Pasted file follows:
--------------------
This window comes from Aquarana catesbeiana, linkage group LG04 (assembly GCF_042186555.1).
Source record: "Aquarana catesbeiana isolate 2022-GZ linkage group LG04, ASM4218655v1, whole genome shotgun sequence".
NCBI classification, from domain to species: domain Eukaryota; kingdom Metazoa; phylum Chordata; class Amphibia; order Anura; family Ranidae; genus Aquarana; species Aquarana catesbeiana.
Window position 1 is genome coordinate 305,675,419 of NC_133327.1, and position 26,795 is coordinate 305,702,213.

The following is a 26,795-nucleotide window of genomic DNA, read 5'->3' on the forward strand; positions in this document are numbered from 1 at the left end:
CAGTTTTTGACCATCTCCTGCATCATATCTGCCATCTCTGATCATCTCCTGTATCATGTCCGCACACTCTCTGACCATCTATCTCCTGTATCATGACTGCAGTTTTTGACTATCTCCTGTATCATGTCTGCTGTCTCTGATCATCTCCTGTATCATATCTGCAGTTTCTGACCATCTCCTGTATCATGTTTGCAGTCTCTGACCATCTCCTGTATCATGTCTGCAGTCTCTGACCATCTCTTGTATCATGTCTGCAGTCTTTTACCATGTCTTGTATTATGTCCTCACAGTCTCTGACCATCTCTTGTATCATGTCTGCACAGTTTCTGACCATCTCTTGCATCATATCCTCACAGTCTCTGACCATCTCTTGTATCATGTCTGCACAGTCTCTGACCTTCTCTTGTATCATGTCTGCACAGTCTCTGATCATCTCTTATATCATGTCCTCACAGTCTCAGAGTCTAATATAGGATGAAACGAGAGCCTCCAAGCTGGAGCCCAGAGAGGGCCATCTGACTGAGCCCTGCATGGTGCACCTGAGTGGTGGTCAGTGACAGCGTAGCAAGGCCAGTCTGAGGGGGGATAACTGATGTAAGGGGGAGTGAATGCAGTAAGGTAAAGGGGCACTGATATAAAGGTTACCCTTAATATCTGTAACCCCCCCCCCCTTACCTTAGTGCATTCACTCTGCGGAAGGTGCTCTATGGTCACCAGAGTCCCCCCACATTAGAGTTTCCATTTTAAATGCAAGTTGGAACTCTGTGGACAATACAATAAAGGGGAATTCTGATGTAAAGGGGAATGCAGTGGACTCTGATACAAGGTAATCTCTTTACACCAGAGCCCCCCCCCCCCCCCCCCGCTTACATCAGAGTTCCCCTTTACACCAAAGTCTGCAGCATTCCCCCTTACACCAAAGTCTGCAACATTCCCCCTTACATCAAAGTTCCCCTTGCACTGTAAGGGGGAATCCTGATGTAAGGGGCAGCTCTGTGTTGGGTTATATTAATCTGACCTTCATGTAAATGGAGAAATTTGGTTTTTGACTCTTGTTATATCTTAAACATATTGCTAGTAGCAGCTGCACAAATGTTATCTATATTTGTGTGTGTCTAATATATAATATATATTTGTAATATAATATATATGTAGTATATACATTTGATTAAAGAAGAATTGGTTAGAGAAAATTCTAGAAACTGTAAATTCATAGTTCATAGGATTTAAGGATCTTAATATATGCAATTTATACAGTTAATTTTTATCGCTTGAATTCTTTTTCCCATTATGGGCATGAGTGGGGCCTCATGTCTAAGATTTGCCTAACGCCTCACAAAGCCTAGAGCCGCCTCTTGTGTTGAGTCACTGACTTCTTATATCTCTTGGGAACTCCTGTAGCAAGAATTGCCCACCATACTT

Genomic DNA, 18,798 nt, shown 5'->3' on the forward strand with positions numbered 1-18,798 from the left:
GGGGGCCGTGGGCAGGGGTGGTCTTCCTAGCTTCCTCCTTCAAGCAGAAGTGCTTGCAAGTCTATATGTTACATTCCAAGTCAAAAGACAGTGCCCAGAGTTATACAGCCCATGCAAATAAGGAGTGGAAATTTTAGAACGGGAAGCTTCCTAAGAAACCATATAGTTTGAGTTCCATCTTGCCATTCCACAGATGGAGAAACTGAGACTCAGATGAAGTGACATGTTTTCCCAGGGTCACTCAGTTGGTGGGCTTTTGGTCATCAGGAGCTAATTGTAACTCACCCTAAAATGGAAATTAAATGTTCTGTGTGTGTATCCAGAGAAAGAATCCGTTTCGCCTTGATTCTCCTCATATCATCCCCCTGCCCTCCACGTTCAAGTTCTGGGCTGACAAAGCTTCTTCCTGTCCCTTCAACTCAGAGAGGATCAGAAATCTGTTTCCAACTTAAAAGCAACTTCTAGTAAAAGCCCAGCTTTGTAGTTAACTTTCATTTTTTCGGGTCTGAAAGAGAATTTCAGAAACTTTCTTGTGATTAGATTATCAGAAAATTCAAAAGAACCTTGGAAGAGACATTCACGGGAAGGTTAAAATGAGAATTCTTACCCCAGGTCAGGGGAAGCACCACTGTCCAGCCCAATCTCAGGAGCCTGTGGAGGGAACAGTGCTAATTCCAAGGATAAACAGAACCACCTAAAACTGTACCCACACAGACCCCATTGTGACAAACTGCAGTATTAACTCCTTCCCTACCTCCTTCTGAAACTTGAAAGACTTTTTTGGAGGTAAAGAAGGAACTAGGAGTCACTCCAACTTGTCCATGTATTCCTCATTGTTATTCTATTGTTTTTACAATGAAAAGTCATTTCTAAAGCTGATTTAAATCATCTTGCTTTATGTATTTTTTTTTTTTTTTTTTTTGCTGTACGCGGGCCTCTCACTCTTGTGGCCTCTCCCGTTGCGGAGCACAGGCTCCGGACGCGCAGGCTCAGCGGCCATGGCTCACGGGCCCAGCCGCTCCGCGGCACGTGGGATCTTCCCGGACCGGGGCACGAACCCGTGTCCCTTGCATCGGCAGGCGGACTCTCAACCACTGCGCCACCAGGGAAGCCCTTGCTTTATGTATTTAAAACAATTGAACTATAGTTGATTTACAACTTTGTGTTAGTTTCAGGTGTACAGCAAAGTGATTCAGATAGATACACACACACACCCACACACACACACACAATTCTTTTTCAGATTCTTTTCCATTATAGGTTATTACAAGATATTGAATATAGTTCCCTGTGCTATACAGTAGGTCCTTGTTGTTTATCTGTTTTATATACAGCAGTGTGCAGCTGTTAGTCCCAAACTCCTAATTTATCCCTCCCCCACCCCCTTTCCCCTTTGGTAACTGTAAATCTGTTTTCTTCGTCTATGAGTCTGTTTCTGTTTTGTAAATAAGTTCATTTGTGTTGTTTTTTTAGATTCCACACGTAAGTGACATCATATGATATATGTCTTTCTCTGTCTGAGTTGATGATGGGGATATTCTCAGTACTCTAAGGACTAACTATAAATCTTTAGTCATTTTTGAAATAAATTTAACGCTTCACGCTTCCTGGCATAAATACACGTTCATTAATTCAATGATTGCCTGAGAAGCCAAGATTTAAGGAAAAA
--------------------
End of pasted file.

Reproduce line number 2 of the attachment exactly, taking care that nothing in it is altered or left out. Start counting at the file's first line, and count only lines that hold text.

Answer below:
Source record: "Aquarana catesbeiana isolate 2022-GZ linkage group LG04, ASM4218655v1, whole genome shotgun sequence".